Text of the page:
Walking stability using harmonic ratios in Parkinson's disease

Kristin A Lowry, Ann L Smiley-Oyen, Andrew J Carrel, John P Kerr
Movement Disorders: Official Journal of the Movement Disorder Society 2009 January 30, 24 (2): 261-7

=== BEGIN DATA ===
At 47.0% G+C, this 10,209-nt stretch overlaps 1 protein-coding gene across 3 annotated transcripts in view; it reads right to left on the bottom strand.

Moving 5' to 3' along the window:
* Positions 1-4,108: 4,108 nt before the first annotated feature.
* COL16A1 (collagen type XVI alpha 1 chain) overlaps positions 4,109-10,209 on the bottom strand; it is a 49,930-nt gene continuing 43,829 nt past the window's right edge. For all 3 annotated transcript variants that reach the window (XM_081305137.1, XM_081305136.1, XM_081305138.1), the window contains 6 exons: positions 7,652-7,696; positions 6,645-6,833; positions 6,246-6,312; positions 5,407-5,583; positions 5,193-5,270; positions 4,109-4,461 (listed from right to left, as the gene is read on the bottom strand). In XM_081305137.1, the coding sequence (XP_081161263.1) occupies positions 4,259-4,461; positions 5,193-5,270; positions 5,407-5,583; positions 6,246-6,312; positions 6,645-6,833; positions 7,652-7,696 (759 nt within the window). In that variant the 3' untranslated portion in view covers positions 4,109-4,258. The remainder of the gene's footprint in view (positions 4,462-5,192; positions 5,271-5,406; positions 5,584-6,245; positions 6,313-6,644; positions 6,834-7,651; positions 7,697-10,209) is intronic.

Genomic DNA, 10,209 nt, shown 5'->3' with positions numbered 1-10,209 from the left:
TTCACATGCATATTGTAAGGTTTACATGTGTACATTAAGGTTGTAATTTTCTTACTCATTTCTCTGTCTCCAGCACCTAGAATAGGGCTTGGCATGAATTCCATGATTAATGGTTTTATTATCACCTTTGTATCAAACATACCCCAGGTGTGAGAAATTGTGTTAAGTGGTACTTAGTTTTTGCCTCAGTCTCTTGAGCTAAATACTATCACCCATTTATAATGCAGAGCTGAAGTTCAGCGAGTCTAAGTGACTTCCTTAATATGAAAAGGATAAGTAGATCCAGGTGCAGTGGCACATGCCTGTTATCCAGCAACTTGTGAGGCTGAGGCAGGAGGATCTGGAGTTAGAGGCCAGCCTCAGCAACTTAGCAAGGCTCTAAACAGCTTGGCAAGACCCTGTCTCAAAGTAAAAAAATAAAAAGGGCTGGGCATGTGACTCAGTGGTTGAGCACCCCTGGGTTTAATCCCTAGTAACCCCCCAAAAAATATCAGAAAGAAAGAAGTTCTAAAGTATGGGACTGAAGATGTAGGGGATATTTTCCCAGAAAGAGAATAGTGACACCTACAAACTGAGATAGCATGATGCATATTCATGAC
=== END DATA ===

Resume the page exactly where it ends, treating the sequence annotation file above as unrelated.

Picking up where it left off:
Kinematic changes in Parkinson's disease (PD) gait are well documented; however, upper body dynamics are less understood. Harmonic ratios (HRs) measure the rhythm of trunk accelerations and can be examined in the vertical, anterior-posterior, and mediolateral planes, providing an indication of global walking stability (lower HR indicates poorer stability). We examined differences in HRs between persons with PD and healthy older adults and relationships between HRs and stride parameters. Eleven people with PD and 11 older adults walked over ground at their preferred pace. A triaxial accelerometer measured trunk accelerations. HRs and spatiotemporal parameters were calculated and standardized to remove the influence of gait velocity. The PD group exhibited lower HRs in all three planes, with the most pronounced differences in the mediolateral and anterior-posterior planes. Greater stride time variability was most closely associated with a lower anterior-posterior HR in PD and the presence of disease with the mediolateral HR. By demonstrating decreased walking stability in medial-lateral and anterior-posterior planes, we conclude that HRs offer unique information beyond that of typical stride parameters, and stride time variability is most closely associated with these direct measures of global walking stability.

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